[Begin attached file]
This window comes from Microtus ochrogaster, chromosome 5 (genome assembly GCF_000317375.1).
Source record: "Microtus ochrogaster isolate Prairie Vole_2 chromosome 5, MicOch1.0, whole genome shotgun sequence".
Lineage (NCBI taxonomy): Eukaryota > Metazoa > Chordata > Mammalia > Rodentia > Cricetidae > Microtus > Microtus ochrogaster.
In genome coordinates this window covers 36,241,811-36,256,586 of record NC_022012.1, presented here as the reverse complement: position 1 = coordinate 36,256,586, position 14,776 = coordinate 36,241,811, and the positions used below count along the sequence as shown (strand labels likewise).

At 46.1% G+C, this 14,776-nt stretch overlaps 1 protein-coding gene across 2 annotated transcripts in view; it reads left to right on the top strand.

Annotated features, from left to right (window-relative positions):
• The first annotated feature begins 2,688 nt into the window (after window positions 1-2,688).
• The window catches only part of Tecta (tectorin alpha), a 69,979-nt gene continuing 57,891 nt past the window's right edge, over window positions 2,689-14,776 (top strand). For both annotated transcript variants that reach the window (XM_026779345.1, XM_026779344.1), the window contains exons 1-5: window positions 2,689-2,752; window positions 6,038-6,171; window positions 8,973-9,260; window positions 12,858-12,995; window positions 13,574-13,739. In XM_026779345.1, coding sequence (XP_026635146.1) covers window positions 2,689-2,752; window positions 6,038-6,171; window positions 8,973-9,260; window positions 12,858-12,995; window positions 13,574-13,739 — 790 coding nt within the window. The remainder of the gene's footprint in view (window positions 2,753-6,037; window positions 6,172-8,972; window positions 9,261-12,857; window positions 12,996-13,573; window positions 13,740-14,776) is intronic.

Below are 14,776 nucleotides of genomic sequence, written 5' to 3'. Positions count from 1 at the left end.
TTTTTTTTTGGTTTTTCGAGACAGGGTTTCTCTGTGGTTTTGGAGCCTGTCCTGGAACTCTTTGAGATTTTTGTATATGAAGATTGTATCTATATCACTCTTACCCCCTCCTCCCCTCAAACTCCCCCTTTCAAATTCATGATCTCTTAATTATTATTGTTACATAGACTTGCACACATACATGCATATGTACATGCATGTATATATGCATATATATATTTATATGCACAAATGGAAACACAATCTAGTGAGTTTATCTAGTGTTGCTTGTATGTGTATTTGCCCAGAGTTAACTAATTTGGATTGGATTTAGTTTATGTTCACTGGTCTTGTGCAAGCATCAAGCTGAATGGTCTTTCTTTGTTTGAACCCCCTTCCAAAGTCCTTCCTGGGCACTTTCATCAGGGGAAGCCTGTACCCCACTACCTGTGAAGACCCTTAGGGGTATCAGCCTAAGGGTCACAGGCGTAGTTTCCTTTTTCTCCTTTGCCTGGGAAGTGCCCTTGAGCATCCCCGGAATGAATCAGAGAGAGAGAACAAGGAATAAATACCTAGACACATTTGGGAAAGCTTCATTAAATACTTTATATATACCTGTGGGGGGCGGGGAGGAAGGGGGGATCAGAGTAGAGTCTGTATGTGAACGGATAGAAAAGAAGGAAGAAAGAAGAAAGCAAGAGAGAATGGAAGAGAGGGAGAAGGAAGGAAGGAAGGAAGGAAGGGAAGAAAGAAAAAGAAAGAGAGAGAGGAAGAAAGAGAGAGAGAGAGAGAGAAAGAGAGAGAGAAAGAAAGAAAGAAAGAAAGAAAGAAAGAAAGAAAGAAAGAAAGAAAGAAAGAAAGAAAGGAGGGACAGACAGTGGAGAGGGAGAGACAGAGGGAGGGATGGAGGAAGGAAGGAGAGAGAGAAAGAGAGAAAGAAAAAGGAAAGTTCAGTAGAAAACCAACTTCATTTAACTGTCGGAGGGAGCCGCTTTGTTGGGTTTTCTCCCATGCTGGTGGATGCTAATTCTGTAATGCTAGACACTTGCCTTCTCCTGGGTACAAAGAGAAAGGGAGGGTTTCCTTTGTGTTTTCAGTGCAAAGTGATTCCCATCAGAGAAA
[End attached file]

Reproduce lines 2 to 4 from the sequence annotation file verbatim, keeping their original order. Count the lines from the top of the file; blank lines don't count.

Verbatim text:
Source record: "Microtus ochrogaster isolate Prairie Vole_2 chromosome 5, MicOch1.0, whole genome shotgun sequence".
Lineage (NCBI taxonomy): Eukaryota > Metazoa > Chordata > Mammalia > Rodentia > Cricetidae > Microtus > Microtus ochrogaster.
In genome coordinates this window covers 36,241,811-36,256,586 of record NC_022012.1, presented here as the reverse complement: position 1 = coordinate 36,256,586, position 14,776 = coordinate 36,241,811, and the positions used below count along the sequence as shown (strand labels likewise).